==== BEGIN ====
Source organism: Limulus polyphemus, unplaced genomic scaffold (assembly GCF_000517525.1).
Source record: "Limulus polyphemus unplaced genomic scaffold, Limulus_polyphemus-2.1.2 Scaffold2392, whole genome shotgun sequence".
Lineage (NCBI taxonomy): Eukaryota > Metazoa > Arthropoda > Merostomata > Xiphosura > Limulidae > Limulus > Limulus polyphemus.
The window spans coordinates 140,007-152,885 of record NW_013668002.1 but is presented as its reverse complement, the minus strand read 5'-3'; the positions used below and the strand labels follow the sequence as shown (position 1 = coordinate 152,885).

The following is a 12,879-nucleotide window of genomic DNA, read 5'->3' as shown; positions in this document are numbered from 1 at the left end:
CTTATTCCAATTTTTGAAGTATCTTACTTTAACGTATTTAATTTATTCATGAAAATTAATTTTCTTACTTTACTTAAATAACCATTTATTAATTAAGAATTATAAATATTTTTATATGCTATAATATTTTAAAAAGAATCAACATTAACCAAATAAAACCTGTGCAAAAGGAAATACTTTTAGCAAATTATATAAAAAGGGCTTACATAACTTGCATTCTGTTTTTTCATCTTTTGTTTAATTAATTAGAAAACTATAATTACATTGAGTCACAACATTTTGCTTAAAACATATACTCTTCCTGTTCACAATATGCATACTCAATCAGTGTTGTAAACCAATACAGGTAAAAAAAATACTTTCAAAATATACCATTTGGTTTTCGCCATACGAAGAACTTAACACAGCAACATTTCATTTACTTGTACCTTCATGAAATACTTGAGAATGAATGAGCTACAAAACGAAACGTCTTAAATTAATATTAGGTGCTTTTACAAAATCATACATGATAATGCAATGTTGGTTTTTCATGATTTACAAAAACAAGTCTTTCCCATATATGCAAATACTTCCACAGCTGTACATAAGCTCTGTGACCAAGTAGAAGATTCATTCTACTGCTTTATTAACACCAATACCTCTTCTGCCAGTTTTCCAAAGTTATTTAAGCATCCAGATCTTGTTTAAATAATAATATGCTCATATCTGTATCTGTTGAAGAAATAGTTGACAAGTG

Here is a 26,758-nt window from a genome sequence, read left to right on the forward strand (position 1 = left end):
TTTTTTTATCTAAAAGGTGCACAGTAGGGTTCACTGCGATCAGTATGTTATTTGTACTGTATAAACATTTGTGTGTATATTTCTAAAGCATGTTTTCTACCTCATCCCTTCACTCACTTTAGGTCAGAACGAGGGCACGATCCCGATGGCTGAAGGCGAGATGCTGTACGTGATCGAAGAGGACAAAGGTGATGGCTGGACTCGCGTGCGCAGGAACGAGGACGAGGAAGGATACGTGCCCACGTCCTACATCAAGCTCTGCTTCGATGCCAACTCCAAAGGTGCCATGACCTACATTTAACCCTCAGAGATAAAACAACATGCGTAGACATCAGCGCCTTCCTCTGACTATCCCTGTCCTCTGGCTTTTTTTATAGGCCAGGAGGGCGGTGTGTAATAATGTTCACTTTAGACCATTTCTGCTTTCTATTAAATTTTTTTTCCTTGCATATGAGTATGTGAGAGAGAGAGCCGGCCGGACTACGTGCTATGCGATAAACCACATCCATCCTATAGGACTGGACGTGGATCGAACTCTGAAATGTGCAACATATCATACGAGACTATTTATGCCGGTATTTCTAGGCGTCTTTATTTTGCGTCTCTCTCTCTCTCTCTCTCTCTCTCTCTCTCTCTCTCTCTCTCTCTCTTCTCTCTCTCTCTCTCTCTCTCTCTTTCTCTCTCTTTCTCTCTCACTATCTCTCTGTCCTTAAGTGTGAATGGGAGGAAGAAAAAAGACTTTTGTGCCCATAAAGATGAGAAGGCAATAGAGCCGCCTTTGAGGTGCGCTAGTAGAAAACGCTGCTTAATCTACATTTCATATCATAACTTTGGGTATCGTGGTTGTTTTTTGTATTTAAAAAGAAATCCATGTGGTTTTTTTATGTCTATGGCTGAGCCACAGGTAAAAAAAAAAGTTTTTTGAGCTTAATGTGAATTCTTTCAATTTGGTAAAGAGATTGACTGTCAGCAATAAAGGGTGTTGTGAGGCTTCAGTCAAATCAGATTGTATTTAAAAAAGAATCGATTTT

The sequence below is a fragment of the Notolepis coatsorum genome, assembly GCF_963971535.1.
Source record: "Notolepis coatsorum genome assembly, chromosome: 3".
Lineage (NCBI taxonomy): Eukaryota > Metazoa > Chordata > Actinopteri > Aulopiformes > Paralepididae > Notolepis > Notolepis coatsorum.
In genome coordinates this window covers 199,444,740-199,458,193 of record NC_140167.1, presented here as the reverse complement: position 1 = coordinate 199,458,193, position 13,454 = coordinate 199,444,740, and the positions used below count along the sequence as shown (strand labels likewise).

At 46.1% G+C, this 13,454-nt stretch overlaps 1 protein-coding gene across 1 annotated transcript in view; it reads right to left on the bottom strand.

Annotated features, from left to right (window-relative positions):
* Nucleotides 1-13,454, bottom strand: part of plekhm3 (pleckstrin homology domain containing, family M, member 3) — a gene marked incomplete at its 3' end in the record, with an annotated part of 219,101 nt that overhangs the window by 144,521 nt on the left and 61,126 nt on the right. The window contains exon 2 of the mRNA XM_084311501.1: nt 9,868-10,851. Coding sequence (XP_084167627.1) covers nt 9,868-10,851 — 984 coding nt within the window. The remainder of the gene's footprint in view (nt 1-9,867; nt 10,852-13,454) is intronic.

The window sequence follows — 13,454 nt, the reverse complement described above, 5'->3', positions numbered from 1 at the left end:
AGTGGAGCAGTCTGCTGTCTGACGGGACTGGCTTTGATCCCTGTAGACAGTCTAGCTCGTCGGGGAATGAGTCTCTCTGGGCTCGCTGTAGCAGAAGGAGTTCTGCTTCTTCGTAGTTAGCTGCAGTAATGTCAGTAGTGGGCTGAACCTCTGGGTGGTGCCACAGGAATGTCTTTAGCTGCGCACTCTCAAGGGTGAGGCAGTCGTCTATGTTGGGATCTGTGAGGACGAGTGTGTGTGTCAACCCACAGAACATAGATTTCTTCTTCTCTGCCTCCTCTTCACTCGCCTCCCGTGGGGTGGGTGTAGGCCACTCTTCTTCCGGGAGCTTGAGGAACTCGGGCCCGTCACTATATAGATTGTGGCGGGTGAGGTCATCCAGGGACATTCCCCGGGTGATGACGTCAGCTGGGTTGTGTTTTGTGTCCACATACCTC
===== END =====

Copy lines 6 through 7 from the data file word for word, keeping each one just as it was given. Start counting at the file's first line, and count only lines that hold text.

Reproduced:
CTTATTCCAATTTTTGAAGTATCTTACTTTAACGTATTTAATTTATTCATGAAAATTAATTTTCTTACTTTACTTAAATAACCATTTATTAATTAAGAATTATAAATATTTTTATATGCTATAATATTTTAAAAAGAATCAACATTAACCAAATAAAACCTGTGCAAAAGGAAATACTTTTAGCAAATTATATAAAAAGGGCTTACATAACTTGCATTCTGTTTTTTCATCTTTTGTTTAATTAATTAGAAAACTATAATTACATTGAGTCACAACATTTTGCTTAAAACATATACTCTTCCTGTTCACAATATGCATACTCAATCAGTGTTGTAAACCAATACAGGTAAAAAAAATACTTTCAAAATATACCATTTGGTTTTCGCCATACGAAGAACTTAACACAGCAACATTTCATTTACTTGTACCTTCATGAAATACTTGAGAATGAATGAGCTACAAAACGAAACGTCTTAAATTAATATTAGGTGCTTTTACAAAATCATACATGATAATGCAATGTTGGTTTTTCATGATTTACAAAAACAAGTCTTTCCCATATATGCAAATACTTCCACAGCTGTACATAAGCTCTGTGACCAAGTAGAAGATTCATTCTACTGCTTTATTAACACCAATACCTCTTCTGCCAGTTTTCCAAAGTTATTTAAGCATCCAGATCTTGTTTAAATAATAATATGCTCATATCTGTATCTGTTGAAGAAATAGTTGACAAGTG

Here is a 26,758-nt window from a genome sequence, read left to right on the forward strand (position 1 = left end):